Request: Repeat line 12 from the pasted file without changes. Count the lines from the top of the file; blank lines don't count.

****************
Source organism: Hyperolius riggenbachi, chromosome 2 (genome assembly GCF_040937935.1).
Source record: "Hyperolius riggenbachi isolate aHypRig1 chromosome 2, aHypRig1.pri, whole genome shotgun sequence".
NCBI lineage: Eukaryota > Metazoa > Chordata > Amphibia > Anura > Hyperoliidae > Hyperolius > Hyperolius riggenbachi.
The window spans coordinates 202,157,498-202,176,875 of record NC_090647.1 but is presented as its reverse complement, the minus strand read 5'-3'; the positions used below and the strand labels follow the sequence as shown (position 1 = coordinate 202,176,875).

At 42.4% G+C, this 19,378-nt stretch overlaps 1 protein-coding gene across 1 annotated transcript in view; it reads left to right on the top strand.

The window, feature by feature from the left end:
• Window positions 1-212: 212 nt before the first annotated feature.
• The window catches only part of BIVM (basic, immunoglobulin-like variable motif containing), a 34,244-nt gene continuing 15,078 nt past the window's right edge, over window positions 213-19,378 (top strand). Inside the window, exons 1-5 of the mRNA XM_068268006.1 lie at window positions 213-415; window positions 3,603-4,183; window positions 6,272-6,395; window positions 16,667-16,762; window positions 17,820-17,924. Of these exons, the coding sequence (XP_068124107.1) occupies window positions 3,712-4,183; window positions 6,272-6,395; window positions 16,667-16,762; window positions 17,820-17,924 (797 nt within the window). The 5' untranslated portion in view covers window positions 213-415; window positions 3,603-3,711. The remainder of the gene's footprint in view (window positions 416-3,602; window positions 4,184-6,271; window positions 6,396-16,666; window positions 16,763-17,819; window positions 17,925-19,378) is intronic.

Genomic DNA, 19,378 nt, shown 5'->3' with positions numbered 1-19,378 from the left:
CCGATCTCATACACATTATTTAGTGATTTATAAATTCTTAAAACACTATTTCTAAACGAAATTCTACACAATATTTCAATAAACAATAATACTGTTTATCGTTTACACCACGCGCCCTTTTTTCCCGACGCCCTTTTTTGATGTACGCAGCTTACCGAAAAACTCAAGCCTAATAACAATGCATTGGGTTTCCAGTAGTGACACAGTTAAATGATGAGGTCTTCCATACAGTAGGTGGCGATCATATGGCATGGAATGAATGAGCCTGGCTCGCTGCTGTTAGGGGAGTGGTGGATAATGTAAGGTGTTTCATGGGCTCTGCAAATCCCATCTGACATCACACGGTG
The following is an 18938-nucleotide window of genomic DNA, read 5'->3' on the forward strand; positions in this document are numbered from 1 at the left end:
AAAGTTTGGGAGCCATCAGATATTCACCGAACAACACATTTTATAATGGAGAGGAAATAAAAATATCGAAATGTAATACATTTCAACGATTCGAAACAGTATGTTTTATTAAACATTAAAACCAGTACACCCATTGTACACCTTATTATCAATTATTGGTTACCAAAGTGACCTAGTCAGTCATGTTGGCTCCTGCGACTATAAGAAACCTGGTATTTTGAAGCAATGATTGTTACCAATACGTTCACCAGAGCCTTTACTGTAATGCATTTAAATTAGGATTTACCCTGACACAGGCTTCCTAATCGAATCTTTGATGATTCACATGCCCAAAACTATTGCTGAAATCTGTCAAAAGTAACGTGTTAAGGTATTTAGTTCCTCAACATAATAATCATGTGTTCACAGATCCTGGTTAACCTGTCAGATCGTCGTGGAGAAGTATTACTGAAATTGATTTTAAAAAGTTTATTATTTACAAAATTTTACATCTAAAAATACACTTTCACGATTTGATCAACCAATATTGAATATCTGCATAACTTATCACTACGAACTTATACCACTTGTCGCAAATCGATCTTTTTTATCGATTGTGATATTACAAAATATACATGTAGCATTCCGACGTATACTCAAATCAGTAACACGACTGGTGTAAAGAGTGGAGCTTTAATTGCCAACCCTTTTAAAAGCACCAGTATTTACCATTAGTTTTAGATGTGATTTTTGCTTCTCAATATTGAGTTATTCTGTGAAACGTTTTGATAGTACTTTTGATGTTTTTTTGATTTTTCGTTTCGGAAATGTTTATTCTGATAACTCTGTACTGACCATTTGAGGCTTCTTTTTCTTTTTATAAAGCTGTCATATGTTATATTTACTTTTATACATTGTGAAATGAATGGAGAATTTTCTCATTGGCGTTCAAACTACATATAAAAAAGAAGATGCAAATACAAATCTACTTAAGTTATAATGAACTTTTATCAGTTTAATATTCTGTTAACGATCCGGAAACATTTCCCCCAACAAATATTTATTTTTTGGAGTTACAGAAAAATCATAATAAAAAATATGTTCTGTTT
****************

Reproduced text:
AAAGTTTGGGAGCCATCAGATATTCACCGAACAACACATTTTATAATGGAGAGGAAATAAAAATATCGAAATGTAATACATTTCAACGATTCGAAACAGTATGTTTTATTAAACATTAAAACCAGTACACCCATTGTACACCTTATTATCAATTATTGGTTACCAAAGTGACCTAGTCAGTCATGTTGGCTCCTGCGACTATAAGAAACCTGGTATTTTGAAGCAATGATTGTTACCAATACGTTCACCAGAGCCTTTACTGTAATGCATTTAAATTAGGATTTACCCTGACACAGGCTTCCTAATCGAATCTTTGATGATTCACATGCCCAAAACTATTGCTGAAATCTGTCAAAAGTAACGTGTTAAGGTATTTAGTTCCTCAACATAATAATCATGTGTTCACAGATCCTGGTTAACCTGTCAGATCGTCGTGGAGAAGTATTACTGAAATTGATTTTAAAAAGTTTATTATTTACAAAATTTTACATCTAAAAATACACTTTCACGATTTGATCAACCAATATTGAATATCTGCATAACTTATCACTACGAACTTATACCACTTGTCGCAAATCGATCTTTTTTATCGATTGTGATATTACAAAATATACATGTAGCATTCCGACGTATACTCAAATCAGTAACACGACTGGTGTAAAGAGTGGAGCTTTAATTGCCAACCCTTTTAAAAGCACCAGTATTTACCATTAGTTTTAGATGTGATTTTTGCTTCTCAATATTGAGTTATTCTGTGAAACGTTTTGATAGTACTTTTGATGTTTTTTTGATTTTTCGTTTCGGAAATGTTTATTCTGATAACTCTGTACTGACCATTTGAGGCTTCTTTTTCTTTTTATAAAGCTGTCATATGTTATATTTACTTTTATACATTGTGAAATGAATGGAGAATTTTCTCATTGGCGTTCAAACTACATATAAAAAAGAAGATGCAAATACAAATCTACTTAAGTTATAATGAACTTTTATCAGTTTAATATTCTGTTAACGATCCGGAAACATTTCCCCCAACAAATATTTATTTTTTGGAGTTACAGAAAAATCATAATAAAAAATATGTTCTGTTT